Why Educators Still Matter in the Digital Age
“Technology is just a tool. In terms of getting the kids working together and motivating them, the teacher is the most important. “- Bill Gates
In her final episode of her talk show, Oprah Winfrey took time to honor Mrs. Duncan, her fourth grade teacher, whom Oprah credited as her first “validator”: “For the first time, I wasn’t afraid to be smart, and she often stayed after school to work with me.”
If you’re a teacher and you’d like to hear more stories of more celebrities thanking their teachers, go here. But don’t fret – you don’t have to wait to see if one of your students become rich and famous and remembers to mention you on television someday to know if you made a difference. It’s easy to get frustrated and crestfallen in a society that seems solely focused on the impact of digital classrooms or long-distance learning, or whatever other educational trend is new and hot this week. Sometimes, it might feel like the role of an educator has little effect on students today and will soon become obsolete, taken over by robots designed by Google.
But no! The role of a live instructor is more important than ever before. In an age when social media and texting has replaced “live” connections and much of our ingested content becomes automated by corporations, the role of a teacher is essential in maintaining a sense of the individual in our educational system
Online courses might be more convenient, but studies have shown that classes led by a live instructor are more effective in the long run. A study at Colombia University showed that “a good teacher not only improves a child’s test scores in the classroom, but also enhances his or her chances to attend college and earn more money.”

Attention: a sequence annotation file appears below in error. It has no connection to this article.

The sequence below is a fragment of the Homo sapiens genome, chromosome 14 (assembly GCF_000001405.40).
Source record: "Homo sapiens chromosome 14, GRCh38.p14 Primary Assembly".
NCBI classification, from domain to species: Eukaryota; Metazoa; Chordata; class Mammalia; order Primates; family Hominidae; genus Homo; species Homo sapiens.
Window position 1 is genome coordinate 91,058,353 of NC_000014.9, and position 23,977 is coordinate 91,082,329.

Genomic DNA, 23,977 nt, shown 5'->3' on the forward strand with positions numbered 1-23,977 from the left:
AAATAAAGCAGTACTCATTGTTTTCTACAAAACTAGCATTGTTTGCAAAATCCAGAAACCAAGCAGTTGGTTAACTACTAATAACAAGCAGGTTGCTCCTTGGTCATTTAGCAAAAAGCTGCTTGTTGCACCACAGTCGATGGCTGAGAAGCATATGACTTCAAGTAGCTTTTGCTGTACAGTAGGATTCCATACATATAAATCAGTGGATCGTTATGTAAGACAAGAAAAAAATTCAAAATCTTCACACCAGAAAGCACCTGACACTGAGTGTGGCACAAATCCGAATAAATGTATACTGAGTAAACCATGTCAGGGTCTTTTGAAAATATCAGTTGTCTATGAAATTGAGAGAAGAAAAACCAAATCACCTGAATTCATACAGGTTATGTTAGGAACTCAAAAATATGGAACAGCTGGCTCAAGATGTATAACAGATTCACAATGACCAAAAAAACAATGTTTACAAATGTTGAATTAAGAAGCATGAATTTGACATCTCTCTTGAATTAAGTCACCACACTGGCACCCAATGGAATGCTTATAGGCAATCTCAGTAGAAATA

Students with special circumstances are usually the ones to benefit the most from the presence of an educator. For example, students who are the first generation of their family to attend college benefit from being exposed to professors and peers who prioritize education and are motivated to succeed. Also, students with learning disabilities (many of which go undiagnosed until college) don’t receive the attention they need when attending classes online.
However, the primary reason that instructors have an impact, and the reason that they can have a lasting impression on people like Oprah, is that they are human beings with a genuine passion for teaching and experience with teaching all different kinds of students. The shared human experience is something that technology can never replicate, and the motivation that an instructor can inspire in a student’s heart and mind simply can’t be done with a computer program, especially when good grades are the only possible reward.
Instructors are flexible. They learn and adjust in real time, tweaking their lectures and assignments to their specific students at a particular time of year, sometimes based on what is happening in the community and in the world. The choices that instructors make help a student feel special when no one else has ever taken the time to make her feel that way before. They make the choice to abandon their lesson plan for the day in order to discuss the latest school shooting with their students. They choose to review test material in an online gaming environment after hearing their students talk excitedly about a new system.
The experience that a teacher provides in a classroom is more organic than memorable than any tech gadget will be able to provide. Given our culture’s obsession with looking back for authenticity when it comes to fashion, food, and culture, would it really be surprising if we soon seen a “retro” revival of folks seeking “old-school” classrooms (pun absolutely intended)?